In other words, I said we were classic cat people. And I was honest. I'll bet there are people who aren't when it comes to applying to co-op boards. I came right out with our cat family situation. And then I explained a few things about our five:
I’d like to try to anticipate any cat-related concerns your co-op board may have, so I hope you will give me a little more of your time and attention to explain a few things. Our cats are all fluffy Maine Coon mixes. Most weigh about 10 pounds, although one is… portly. They are neutered and spayed, up-to-date on vaccinations, and never, ever leave our apartment except for vet visits. They are quiet, healthy, and well behaved. They do not howl or make noise audible beyond the apartment (a few of them meow at mealtime). They all get along beautifully and use the litter box perfectly. We trim their claws and brush their teeth. I’ve done a lot of research on feline nutrition, and we feed them an expensive, 95%-meat diet that I special-order from a shop on Newbury Street. Cats are pure carnivores and should only eat meat. When they are fed properly (and the vast majority of cat owners don’t do this), they digest food extremely efficiently. As a result, there is much less matter in the litter box — and much less odor, too. One cat fed dry or canned food from the supermarket will leave more solid waste in the box each day than our five. Even so, we take care of that chore religiously, twice a day.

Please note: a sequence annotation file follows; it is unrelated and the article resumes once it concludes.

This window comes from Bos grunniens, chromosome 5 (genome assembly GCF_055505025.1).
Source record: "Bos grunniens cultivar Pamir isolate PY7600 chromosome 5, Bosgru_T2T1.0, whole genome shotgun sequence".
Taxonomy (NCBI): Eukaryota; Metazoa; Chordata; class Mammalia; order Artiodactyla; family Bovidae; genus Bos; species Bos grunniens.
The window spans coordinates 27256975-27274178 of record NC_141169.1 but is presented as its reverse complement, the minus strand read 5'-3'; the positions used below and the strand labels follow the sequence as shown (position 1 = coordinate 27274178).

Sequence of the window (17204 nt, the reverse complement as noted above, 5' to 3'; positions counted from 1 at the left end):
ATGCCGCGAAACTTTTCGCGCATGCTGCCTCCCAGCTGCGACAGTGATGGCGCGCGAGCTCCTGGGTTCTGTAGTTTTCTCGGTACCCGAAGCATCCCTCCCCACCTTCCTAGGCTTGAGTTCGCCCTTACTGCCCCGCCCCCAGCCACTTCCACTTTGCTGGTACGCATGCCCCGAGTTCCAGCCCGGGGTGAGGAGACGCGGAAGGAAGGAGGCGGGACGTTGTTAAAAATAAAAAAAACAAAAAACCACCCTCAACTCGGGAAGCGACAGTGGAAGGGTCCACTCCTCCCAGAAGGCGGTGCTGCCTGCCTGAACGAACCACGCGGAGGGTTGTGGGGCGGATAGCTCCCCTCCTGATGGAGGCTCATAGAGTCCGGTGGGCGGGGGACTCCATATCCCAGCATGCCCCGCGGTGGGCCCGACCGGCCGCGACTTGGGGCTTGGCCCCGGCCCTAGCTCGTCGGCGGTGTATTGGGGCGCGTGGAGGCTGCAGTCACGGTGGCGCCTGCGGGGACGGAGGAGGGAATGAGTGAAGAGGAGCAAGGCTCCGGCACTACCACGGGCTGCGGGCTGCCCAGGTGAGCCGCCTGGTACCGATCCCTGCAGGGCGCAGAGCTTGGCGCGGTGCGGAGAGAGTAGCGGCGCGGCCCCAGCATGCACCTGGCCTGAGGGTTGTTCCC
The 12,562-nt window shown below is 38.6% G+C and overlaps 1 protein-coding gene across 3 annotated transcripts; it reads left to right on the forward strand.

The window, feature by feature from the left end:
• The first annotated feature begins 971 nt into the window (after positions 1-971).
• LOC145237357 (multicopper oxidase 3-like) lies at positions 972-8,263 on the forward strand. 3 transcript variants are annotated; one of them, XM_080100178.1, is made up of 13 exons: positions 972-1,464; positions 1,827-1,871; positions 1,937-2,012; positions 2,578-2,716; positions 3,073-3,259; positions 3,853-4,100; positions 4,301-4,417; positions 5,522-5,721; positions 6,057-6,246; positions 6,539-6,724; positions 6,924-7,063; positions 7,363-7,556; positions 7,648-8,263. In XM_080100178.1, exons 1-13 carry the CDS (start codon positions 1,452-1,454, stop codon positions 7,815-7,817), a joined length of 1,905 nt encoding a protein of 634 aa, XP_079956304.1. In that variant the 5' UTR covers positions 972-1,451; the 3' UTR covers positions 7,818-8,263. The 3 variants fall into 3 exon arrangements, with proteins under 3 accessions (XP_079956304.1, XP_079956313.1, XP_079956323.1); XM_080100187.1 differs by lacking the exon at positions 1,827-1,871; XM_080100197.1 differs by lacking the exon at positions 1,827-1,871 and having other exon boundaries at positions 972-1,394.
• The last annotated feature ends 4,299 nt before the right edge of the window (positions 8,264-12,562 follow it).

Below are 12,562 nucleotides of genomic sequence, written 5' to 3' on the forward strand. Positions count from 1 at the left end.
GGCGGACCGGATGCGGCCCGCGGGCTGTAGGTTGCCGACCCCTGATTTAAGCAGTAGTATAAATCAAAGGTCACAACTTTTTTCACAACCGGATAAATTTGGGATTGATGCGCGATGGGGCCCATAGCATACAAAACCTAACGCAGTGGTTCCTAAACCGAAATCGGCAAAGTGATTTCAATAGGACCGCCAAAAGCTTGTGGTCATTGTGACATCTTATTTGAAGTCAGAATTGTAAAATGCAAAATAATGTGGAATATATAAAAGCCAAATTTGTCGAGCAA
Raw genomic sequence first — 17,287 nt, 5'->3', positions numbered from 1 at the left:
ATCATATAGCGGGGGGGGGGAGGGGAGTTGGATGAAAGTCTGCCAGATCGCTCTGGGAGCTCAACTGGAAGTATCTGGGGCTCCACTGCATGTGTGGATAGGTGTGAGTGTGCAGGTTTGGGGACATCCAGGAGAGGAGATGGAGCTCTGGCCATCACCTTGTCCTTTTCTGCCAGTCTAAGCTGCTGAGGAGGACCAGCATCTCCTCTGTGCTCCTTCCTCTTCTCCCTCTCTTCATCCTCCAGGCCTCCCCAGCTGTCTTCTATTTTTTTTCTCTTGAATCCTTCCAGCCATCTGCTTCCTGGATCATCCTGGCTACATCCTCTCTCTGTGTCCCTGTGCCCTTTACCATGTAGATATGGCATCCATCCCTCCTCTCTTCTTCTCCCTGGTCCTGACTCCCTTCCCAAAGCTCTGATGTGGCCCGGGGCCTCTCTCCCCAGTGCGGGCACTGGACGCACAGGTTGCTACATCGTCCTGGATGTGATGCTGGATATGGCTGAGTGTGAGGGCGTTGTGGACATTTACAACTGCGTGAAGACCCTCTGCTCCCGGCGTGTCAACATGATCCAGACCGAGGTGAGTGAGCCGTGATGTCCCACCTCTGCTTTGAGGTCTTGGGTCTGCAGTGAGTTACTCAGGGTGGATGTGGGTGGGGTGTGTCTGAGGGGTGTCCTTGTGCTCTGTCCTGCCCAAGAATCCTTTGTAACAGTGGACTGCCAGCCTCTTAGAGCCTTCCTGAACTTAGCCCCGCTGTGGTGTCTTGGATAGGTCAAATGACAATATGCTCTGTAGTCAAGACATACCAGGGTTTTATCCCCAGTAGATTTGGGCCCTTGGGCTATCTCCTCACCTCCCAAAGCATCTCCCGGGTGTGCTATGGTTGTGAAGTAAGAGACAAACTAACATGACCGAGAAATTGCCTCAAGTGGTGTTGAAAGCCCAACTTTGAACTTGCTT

Adult cats sleep between 16 and 20 hours a day, so our visitors often don’t see more than one or two of ours, and they are surprised they don’t smell them, either. I’d be happy to provide a veterinary or neighbor reference if you like. In 30 years, we have never received a single complaint from a neighbor.
I should have included a photo of Possum. Who wouldn't want Possum for a neighbor?

I can only conclude that we escaped from having to live among barbarians.